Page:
SAINT PAUL, Minn. - Nine-year-old Zachary Forcier of Stillwater was diagnosed with spinal muscular atrophy (SMA) when he was 21 months old.
“We were told that he might not live into adulthood. We were shattered and shaken to the core,” Zachary’s mom Kara says.
Zachery lost his ability to crawl and was losing his ability to swallow.
SMA is the most common cause of early childhood death in the U.S, but on Monday, some hope in Minnesota.
“I have a feeling there's a party going on in heaven today and I'm so excited,” says Carissa Kiester, who lost her daughter to the disease four years ago.
Kiester was on hand Monday at Gillette Children's Specialty Healthcare as the Minnesota Department of Health announced that all babies born in Minnesota will now be screened for SMA.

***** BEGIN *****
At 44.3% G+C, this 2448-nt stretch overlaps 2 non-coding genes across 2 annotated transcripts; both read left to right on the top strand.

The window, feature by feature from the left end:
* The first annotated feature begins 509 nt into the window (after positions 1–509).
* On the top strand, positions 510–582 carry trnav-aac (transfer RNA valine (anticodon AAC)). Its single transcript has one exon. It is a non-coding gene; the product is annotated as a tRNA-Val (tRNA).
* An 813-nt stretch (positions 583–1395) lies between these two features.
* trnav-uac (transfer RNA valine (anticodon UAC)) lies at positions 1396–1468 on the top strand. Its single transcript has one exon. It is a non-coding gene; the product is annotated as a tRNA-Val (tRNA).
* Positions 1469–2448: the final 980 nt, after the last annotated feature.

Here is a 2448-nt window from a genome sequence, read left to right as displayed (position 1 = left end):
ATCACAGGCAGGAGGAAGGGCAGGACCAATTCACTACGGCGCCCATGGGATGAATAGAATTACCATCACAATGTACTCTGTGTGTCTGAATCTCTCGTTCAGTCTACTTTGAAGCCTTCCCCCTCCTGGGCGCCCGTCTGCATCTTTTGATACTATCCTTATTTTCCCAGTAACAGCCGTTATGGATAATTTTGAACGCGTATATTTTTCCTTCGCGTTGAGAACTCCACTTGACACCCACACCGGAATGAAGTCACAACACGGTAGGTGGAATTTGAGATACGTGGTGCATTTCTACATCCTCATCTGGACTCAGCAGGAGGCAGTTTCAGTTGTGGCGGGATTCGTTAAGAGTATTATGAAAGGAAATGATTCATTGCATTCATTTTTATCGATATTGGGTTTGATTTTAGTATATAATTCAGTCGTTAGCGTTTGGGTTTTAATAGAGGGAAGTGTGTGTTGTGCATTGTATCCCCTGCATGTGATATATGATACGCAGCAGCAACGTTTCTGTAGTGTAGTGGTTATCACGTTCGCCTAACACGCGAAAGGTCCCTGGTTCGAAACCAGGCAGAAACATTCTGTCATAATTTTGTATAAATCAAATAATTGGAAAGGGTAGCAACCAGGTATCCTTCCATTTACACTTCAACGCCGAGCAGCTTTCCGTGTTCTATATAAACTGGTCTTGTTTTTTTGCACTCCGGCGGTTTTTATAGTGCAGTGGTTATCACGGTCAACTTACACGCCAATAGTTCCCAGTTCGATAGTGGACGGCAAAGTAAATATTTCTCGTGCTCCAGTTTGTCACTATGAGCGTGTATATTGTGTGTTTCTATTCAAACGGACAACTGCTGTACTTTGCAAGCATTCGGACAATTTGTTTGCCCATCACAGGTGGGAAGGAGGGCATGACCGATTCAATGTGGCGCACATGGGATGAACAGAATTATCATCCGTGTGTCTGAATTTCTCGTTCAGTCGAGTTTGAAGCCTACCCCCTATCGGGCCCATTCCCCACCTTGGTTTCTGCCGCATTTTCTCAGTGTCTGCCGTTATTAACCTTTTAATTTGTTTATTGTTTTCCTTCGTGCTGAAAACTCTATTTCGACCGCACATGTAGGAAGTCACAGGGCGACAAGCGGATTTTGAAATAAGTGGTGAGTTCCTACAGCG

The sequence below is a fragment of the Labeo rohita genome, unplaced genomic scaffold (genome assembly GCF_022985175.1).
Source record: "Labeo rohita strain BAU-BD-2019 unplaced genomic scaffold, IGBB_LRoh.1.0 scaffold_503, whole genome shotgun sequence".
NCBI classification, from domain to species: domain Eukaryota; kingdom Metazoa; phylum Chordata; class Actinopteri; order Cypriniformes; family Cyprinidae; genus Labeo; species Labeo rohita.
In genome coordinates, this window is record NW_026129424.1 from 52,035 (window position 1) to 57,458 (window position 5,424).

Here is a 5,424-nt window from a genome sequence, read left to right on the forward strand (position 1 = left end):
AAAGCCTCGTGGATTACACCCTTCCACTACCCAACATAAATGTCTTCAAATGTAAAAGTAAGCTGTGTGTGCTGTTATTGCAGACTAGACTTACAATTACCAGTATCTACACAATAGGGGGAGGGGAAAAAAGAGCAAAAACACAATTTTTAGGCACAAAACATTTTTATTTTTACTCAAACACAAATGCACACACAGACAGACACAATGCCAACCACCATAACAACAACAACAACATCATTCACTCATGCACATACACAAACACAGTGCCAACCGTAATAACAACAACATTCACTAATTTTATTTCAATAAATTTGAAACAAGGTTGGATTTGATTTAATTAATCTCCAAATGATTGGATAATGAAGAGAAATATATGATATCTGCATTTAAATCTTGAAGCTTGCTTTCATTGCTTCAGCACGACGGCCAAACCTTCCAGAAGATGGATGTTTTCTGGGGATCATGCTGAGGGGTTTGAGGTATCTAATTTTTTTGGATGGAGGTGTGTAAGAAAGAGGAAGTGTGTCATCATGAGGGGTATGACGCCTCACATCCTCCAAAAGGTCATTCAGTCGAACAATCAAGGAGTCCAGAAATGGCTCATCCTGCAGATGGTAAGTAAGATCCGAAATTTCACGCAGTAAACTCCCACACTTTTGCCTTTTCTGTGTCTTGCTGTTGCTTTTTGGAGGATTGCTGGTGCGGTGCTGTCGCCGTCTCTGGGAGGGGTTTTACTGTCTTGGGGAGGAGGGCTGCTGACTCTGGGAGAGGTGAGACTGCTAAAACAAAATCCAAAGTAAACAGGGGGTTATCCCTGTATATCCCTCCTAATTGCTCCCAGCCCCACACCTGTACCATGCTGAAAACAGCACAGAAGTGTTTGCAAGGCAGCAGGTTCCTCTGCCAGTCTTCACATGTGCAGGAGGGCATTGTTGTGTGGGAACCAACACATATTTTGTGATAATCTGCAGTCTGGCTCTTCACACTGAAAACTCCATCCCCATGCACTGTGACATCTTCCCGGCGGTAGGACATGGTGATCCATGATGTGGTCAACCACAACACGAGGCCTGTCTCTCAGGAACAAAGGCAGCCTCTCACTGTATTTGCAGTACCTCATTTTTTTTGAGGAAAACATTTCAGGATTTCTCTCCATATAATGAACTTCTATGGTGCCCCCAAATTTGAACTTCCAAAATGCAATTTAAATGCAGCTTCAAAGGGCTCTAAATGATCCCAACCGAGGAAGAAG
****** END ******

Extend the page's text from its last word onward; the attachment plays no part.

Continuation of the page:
“We estimate that screening for and treating this disorder could save or greatly improve the lives of somewhere between six and 14 children each year in Minnesota,” said Minnesota Health Commissioner Jan Malcolm.
There's no cure for SMA, but the recently released drug Spinraza can help stop and prevent symptoms, making early detection key.
“We are grateful to you for acknowledging our precious babies, for saying their lives matter and that, as a state, we’re committed to providing them with a bright and beautiful future,” Kiester said.
SMA joins the list of 60 other disorders that newborns are screened for in the state. Minnesota is one of the first in the country to do so. With hope for babies in the future, Zachary and his family remain committed to the present.
“We try really hard to make the best of every single day, to squeeze out as much joy as we can,” says Kara.